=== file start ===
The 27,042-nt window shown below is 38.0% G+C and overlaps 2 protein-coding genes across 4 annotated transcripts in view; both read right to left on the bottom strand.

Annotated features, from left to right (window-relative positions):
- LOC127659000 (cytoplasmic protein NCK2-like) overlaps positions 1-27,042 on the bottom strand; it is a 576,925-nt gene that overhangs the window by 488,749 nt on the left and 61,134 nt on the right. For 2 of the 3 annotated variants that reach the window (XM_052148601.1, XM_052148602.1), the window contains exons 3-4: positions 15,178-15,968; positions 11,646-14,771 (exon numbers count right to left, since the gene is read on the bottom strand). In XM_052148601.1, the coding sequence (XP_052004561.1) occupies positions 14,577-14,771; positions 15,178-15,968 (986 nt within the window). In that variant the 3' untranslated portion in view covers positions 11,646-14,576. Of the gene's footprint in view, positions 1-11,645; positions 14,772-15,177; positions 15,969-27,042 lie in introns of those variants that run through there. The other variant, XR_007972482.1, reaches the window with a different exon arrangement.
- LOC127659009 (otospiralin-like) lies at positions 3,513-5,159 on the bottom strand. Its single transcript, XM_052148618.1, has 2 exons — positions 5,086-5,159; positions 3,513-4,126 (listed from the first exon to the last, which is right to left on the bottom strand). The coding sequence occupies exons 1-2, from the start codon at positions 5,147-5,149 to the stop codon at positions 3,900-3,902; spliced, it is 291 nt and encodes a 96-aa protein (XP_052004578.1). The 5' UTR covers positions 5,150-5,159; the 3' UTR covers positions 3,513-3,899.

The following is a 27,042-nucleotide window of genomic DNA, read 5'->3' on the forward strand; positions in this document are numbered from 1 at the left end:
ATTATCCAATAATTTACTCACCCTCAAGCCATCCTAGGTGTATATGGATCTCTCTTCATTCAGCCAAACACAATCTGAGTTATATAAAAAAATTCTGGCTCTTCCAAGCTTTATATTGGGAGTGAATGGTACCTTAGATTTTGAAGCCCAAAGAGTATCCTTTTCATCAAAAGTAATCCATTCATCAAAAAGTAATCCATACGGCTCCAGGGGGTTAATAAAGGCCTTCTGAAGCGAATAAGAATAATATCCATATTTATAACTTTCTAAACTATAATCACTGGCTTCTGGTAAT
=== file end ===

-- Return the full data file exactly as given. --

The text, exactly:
The 27,042-nt window shown below is 38.0% G+C and overlaps 2 protein-coding genes across 4 annotated transcripts in view; both read right to left on the bottom strand.

Annotated features, from left to right (window-relative positions):
- LOC127659000 (cytoplasmic protein NCK2-like) overlaps positions 1-27,042 on the bottom strand; it is a 576,925-nt gene that overhangs the window by 488,749 nt on the left and 61,134 nt on the right. For 2 of the 3 annotated variants that reach the window (XM_052148601.1, XM_052148602.1), the window contains exons 3-4: positions 15,178-15,968; positions 11,646-14,771 (exon numbers count right to left, since the gene is read on the bottom strand). In XM_052148601.1, the coding sequence (XP_052004561.1) occupies positions 14,577-14,771; positions 15,178-15,968 (986 nt within the window). In that variant the 3' untranslated portion in view covers positions 11,646-14,576. Of the gene's footprint in view, positions 1-11,645; positions 14,772-15,177; positions 15,969-27,042 lie in introns of those variants that run through there. The other variant, XR_007972482.1, reaches the window with a different exon arrangement.
- LOC127659009 (otospiralin-like) lies at positions 3,513-5,159 on the bottom strand. Its single transcript, XM_052148618.1, has 2 exons — positions 5,086-5,159; positions 3,513-4,126 (listed from the first exon to the last, which is right to left on the bottom strand). The coding sequence occupies exons 1-2, from the start codon at positions 5,147-5,149 to the stop codon at positions 3,900-3,902; spliced, it is 291 nt and encodes a 96-aa protein (XP_052004578.1). The 5' UTR covers positions 5,150-5,159; the 3' UTR covers positions 3,513-3,899.

The following is a 27,042-nucleotide window of genomic DNA, read 5'->3' on the forward strand; positions in this document are numbered from 1 at the left end:
ATTATCCAATAATTTACTCACCCTCAAGCCATCCTAGGTGTATATGGATCTCTCTTCATTCAGCCAAACACAATCTGAGTTATATAAAAAAATTCTGGCTCTTCCAAGCTTTATATTGGGAGTGAATGGTACCTTAGATTTTGAAGCCCAAAGAGTATCCTTTTCATCAAAAGTAATCCATTCATCAAAAAGTAATCCATACGGCTCCAGGGGGTTAATAAAGGCCTTCTGAAGCGAATAAGAATAATATCCATATTTATAACTTTCTAAACTATAATCACTGGCTTCTGGTAAT